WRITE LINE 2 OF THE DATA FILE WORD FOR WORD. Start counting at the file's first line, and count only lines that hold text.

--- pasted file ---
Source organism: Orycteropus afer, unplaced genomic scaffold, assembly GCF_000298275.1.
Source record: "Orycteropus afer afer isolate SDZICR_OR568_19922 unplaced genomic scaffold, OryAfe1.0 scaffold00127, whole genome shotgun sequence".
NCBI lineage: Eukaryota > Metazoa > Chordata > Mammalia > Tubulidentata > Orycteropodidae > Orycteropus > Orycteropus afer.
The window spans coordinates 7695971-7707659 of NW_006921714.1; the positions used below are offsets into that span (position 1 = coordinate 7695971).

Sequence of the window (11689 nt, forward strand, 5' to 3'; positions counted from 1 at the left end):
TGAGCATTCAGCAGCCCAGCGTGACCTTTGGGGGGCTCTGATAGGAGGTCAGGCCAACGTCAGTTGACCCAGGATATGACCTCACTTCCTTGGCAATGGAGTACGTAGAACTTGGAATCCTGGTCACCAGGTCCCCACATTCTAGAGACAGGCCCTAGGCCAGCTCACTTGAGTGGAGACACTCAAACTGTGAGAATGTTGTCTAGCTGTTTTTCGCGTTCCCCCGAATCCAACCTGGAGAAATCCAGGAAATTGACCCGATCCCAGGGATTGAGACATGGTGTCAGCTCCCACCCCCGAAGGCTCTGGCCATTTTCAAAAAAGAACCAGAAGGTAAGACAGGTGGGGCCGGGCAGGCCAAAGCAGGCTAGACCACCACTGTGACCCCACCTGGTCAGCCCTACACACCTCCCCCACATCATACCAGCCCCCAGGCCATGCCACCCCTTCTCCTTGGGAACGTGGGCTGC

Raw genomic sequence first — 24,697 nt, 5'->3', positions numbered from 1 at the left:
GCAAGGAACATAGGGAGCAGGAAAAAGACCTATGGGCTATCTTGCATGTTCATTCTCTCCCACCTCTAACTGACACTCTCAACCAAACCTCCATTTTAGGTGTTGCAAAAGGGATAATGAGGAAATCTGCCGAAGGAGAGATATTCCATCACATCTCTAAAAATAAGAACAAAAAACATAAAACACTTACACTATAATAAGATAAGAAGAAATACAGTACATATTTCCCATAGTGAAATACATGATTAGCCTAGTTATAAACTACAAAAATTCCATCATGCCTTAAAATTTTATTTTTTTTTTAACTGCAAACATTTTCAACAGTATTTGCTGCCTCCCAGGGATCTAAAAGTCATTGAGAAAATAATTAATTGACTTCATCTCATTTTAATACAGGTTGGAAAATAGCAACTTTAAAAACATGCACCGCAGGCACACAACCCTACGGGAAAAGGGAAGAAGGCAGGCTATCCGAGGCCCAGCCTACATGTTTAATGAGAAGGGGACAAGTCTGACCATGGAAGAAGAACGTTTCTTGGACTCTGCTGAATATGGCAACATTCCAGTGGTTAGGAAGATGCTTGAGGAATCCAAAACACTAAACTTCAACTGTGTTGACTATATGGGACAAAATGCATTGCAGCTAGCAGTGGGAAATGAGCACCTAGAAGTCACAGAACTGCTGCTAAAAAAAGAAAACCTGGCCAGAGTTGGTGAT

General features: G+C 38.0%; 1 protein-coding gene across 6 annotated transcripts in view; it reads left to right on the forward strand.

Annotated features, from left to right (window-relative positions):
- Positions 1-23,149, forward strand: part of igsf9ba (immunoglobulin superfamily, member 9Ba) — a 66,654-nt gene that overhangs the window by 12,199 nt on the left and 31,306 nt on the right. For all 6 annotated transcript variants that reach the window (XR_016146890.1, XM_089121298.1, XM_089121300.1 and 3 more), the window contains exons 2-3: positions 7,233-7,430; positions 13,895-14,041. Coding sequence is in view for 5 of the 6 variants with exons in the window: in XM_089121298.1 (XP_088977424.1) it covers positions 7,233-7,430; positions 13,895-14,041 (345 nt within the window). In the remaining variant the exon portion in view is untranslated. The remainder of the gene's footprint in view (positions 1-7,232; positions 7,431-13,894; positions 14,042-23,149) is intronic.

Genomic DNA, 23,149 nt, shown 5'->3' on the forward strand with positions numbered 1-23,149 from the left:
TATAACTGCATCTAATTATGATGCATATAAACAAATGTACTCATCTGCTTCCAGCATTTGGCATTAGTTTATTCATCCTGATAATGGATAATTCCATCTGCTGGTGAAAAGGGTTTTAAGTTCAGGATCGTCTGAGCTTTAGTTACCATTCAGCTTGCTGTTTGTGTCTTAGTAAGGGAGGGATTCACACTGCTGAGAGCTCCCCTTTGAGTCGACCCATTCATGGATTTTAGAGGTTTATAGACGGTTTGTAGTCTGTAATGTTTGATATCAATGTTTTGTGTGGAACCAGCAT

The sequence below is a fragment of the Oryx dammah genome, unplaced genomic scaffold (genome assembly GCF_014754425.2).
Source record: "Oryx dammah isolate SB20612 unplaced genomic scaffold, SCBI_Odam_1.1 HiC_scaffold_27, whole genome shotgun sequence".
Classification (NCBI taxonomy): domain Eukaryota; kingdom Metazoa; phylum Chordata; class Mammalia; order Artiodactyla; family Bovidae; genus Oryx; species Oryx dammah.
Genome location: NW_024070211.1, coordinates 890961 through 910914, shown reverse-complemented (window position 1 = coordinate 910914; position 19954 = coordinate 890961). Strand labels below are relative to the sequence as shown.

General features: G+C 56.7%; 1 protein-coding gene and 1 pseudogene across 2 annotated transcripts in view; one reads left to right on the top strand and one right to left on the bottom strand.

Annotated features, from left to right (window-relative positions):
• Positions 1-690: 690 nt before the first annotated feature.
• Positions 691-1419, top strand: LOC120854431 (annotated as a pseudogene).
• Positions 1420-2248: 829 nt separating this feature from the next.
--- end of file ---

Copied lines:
Source record: "Orycteropus afer afer isolate SDZICR_OR568_19922 unplaced genomic scaffold, OryAfe1.0 scaffold00127, whole genome shotgun sequence".